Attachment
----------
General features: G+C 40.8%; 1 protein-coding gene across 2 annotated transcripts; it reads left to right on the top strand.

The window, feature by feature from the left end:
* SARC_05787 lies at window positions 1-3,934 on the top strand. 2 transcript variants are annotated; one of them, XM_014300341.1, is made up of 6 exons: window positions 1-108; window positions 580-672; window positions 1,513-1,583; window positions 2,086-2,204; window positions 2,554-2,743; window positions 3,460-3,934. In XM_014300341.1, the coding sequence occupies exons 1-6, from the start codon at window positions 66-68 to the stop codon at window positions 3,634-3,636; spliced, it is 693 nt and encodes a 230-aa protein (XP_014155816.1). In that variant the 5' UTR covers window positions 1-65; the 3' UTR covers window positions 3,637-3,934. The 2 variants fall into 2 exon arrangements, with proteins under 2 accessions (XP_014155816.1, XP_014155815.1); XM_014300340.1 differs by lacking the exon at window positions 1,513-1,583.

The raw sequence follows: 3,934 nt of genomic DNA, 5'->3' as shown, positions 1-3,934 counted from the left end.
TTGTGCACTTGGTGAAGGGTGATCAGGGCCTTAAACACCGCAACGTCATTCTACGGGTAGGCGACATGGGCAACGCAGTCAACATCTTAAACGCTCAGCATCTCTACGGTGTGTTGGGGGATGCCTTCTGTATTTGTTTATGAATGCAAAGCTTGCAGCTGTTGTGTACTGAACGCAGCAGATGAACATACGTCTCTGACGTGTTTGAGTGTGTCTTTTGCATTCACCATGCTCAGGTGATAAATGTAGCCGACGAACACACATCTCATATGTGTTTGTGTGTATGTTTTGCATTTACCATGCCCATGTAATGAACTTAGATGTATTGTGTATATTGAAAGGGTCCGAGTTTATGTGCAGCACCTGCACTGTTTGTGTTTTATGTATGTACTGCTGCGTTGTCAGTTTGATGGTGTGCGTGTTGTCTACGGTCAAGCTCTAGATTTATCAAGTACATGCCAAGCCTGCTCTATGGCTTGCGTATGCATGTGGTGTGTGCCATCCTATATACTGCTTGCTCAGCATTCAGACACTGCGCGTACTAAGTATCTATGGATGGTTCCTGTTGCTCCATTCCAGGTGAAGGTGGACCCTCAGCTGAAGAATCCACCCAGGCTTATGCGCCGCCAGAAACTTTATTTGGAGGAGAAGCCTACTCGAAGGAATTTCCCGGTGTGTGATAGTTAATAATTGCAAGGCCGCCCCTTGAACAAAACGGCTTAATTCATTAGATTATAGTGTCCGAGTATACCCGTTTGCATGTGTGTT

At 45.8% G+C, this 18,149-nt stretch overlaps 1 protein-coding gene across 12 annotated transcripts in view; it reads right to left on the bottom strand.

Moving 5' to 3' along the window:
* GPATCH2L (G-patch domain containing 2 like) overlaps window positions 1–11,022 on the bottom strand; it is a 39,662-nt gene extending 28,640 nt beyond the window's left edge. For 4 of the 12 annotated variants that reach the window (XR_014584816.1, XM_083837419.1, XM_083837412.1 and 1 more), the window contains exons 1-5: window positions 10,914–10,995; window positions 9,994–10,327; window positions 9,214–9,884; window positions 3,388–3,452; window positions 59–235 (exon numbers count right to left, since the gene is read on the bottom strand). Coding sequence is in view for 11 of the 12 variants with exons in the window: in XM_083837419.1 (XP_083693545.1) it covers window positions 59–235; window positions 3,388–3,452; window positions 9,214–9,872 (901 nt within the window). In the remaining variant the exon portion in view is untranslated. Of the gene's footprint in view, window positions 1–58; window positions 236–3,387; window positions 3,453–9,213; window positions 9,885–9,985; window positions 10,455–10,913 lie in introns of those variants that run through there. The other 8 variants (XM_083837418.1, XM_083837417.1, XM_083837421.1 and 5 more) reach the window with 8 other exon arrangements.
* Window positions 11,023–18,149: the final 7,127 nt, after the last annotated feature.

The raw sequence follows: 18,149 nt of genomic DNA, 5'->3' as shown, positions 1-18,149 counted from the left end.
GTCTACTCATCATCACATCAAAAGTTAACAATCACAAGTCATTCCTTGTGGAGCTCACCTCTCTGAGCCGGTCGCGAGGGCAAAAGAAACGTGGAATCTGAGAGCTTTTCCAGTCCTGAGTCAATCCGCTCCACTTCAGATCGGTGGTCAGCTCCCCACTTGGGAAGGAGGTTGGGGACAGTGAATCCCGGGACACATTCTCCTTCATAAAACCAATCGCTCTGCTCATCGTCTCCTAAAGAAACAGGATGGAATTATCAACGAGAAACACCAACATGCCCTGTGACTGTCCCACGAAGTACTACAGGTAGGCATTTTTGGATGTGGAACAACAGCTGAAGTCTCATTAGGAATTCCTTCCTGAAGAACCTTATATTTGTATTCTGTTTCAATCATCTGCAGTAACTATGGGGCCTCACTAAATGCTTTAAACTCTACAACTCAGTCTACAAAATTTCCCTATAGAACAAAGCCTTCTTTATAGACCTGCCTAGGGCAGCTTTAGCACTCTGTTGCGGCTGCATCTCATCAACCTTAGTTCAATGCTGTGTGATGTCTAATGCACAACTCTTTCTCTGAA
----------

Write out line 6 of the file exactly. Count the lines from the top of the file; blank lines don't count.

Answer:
At 45.8% G+C, this 18,149-nt stretch overlaps 1 protein-coding gene across 12 annotated transcripts in view; it reads right to left on the bottom strand.